Transforming simulation using ‘live’ actors as patients, engaging students in self and peer assessment


When did you first introduce the innovation?

Less than 12 months ago

Please describe the innovation you have developed

The innovation involved the creation of on going patient scenarios that students had to respond to in real time. The patient scenarios were practiced using ‘live’ actors as patients. Students were given a number of patients (as case studies) in the skills laboratory and using ‘live’ actors as patients cared for them, in groups, rotating around each patient situation and videoed.

There were 3 patients and for each:

  • Case scenarios were prepared with the relevant bedside teaching materials (drug and observation charts, notes, fluid balance charts etc.), self and peer assessment documentation devised, student consent to videoing confirmed.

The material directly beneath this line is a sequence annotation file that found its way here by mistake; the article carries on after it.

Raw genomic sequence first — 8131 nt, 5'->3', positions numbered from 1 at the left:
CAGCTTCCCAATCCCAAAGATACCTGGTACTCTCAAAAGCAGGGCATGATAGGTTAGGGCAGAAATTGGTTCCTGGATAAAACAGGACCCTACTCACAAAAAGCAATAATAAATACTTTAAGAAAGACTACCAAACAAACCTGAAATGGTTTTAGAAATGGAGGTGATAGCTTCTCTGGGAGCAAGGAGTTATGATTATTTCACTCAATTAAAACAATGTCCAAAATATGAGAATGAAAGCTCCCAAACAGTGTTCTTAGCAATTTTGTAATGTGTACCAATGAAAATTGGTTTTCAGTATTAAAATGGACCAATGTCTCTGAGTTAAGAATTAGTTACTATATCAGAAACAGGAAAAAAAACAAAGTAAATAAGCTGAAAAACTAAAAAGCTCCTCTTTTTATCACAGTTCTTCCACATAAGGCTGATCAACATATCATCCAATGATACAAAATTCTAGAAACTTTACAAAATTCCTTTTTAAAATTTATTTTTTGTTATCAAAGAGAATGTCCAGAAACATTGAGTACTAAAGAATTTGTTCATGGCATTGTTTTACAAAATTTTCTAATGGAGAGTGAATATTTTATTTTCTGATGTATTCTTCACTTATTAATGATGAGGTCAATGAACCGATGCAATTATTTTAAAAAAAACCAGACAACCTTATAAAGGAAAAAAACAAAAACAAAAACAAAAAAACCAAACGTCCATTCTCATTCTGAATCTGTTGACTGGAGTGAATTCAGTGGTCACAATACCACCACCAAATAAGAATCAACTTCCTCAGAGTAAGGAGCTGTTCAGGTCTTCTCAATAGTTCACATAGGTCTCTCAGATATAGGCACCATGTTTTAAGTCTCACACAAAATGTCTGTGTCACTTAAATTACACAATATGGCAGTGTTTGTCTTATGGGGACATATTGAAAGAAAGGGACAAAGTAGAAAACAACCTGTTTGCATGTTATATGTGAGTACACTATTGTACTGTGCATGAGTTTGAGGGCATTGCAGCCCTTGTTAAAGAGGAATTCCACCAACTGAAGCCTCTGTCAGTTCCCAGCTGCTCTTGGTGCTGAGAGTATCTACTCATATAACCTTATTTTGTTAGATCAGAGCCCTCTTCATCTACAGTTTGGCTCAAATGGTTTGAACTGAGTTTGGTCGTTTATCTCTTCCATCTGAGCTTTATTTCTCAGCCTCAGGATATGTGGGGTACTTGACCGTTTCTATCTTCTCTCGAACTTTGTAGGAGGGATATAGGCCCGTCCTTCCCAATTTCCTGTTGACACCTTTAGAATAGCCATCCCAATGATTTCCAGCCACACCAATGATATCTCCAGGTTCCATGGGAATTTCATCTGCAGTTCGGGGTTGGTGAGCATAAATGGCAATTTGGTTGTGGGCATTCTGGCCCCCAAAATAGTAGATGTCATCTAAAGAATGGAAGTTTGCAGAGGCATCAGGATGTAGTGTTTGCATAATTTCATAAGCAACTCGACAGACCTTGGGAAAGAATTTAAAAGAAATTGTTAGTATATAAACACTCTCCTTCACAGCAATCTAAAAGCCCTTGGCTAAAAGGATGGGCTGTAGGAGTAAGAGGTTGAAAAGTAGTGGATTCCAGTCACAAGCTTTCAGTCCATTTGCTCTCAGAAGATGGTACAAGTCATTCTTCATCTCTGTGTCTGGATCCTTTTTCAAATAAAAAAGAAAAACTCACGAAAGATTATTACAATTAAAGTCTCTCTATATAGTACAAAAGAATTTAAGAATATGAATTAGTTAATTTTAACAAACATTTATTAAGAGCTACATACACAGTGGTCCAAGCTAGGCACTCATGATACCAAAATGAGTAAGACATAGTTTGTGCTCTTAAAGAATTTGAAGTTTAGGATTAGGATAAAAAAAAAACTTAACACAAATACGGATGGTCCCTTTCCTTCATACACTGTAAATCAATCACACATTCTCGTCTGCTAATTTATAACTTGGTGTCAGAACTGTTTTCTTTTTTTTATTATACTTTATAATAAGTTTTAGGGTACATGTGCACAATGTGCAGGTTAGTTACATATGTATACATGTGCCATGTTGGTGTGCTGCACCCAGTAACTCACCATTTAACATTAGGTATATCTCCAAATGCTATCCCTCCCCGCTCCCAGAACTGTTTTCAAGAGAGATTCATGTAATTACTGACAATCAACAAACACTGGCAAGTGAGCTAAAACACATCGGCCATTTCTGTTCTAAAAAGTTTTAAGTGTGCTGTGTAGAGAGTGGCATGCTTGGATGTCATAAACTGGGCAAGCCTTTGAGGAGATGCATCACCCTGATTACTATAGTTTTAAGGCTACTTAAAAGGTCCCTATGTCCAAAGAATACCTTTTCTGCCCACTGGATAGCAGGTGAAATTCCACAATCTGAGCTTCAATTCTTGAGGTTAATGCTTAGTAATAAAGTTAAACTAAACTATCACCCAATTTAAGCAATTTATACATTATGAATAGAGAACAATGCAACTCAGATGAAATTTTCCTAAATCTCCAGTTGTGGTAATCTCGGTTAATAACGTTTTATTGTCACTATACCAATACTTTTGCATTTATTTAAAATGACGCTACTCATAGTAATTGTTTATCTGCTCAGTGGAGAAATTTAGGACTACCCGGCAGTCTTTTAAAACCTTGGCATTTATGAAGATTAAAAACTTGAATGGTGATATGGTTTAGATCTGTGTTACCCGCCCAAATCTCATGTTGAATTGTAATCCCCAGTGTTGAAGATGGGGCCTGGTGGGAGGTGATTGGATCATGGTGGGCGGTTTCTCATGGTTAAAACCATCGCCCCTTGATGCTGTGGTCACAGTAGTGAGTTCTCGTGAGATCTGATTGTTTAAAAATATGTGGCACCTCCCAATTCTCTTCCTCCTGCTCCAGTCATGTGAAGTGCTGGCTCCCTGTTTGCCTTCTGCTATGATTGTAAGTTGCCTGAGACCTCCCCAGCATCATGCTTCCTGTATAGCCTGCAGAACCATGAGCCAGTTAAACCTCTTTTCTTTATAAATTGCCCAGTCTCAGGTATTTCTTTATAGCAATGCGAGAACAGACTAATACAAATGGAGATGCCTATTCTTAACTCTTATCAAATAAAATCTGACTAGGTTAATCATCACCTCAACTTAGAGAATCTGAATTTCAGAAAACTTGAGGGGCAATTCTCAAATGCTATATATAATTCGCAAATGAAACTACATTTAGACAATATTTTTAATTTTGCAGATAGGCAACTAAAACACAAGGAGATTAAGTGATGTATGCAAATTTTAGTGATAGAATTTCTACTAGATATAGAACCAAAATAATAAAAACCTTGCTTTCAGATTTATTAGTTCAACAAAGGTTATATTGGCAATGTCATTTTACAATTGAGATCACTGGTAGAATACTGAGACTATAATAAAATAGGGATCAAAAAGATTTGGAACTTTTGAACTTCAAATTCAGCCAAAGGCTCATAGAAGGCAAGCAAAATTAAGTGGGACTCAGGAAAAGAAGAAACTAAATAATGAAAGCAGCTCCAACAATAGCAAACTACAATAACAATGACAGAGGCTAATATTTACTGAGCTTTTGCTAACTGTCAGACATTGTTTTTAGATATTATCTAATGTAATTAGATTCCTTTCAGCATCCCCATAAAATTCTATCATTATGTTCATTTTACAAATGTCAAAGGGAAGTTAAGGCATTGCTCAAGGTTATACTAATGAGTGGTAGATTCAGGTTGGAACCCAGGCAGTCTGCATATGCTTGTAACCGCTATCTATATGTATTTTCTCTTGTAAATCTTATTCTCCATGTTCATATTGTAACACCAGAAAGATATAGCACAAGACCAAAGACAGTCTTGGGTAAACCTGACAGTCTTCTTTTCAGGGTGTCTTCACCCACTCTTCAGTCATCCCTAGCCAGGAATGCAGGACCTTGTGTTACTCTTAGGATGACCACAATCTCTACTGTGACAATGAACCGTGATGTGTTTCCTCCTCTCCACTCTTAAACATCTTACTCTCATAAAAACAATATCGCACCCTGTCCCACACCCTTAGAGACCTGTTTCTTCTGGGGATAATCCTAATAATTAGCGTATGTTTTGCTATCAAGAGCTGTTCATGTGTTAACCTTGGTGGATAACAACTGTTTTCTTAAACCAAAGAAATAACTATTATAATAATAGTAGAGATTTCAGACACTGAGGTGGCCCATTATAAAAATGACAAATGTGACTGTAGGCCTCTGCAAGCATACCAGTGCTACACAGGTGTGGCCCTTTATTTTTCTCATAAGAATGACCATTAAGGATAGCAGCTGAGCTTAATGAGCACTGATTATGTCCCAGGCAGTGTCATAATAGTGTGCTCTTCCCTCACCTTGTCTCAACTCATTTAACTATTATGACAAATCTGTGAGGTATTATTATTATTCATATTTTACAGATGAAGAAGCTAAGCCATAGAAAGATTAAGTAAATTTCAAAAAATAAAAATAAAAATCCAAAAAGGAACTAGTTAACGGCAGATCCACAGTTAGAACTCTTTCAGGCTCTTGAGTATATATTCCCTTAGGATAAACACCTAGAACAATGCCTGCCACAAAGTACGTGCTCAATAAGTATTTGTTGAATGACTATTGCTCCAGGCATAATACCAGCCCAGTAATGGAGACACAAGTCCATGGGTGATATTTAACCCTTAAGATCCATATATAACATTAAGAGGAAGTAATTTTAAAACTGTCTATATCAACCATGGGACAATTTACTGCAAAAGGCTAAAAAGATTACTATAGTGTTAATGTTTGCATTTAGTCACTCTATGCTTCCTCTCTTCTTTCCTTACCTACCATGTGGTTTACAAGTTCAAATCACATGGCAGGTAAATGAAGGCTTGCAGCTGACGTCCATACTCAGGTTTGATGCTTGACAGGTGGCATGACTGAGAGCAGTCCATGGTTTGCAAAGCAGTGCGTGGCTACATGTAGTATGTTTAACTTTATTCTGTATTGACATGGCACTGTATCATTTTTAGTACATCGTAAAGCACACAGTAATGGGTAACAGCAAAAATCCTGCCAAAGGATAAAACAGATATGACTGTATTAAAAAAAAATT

• Meetings took place between members of the module team.
  • Lecturers, students and actors were prepared and information circulated
  • Actors were made up using moulage to enable them to effectively play their role
  • The students were debriefed, completed the self and peer assessment, discussions took place and verbal feedback from the lecturers and students was given
  • Students were shown their videos of their group simulations and given the opportunity to review their original self and peer assessment of themselves and others
  • An evaluation of the process was undertaken to inform simulation with self and peer assessment and videos.